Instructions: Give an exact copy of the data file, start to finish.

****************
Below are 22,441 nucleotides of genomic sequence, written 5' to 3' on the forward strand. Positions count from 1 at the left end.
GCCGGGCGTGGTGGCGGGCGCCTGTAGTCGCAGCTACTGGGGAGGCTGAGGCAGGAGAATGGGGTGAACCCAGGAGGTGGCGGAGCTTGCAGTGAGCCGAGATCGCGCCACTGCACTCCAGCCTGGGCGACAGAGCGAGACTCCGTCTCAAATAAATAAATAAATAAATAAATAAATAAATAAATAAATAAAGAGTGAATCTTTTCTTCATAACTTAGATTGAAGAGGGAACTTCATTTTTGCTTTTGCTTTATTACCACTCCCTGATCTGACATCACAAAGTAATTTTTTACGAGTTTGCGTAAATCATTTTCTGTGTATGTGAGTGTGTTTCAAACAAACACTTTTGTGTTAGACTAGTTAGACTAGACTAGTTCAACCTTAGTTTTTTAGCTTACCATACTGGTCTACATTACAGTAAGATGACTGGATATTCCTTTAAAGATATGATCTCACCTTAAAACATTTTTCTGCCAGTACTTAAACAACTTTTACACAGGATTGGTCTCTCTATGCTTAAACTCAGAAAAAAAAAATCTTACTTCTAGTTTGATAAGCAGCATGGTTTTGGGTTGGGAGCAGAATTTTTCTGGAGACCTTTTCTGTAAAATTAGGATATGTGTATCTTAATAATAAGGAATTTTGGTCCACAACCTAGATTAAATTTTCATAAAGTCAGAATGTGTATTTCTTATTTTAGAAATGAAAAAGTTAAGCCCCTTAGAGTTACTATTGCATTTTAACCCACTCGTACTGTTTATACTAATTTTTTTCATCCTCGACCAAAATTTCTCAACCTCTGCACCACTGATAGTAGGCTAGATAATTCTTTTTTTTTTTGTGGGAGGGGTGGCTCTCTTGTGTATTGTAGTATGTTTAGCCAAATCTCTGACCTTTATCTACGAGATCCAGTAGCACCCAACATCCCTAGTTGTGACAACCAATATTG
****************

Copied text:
Below are 22,441 nucleotides of genomic sequence, written 5' to 3' on the forward strand. Positions count from 1 at the left end.
GCCGGGCGTGGTGGCGGGCGCCTGTAGTCGCAGCTACTGGGGAGGCTGAGGCAGGAGAATGGGGTGAACCCAGGAGGTGGCGGAGCTTGCAGTGAGCCGAGATCGCGCCACTGCACTCCAGCCTGGGCGACAGAGCGAGACTCCGTCTCAAATAAATAAATAAATAAATAAATAAATAAATAAATAAATAAAGAGTGAATCTTTTCTTCATAACTTAGATTGAAGAGGGAACTTCATTTTTGCTTTTGCTTTATTACCACTCCCTGATCTGACATCACAAAGTAATTTTTTACGAGTTTGCGTAAATCATTTTCTGTGTATGTGAGTGTGTTTCAAACAAACACTTTTGTGTTAGACTAGTTAGACTAGACTAGTTCAACCTTAGTTTTTTAGCTTACCATACTGGTCTACATTACAGTAAGATGACTGGATATTCCTTTAAAGATATGATCTCACCTTAAAACATTTTTCTGCCAGTACTTAAACAACTTTTACACAGGATTGGTCTCTCTATGCTTAAACTCAGAAAAAAAAAATCTTACTTCTAGTTTGATAAGCAGCATGGTTTTGGGTTGGGAGCAGAATTTTTCTGGAGACCTTTTCTGTAAAATTAGGATATGTGTATCTTAATAATAAGGAATTTTGGTCCACAACCTAGATTAAATTTTCATAAAGTCAGAATGTGTATTTCTTATTTTAGAAATGAAAAAGTTAAGCCCCTTAGAGTTACTATTGCATTTTAACCCACTCGTACTGTTTATACTAATTTTTTTCATCCTCGACCAAAATTTCTCAACCTCTGCACCACTGATAGTAGGCTAGATAATTCTTTTTTTTTTTGTGGGAGGGGTGGCTCTCTTGTGTATTGTAGTATGTTTAGCCAAATCTCTGACCTTTATCTACGAGATCCAGTAGCACCCAACATCCCTAGTTGTGACAACCAATATTG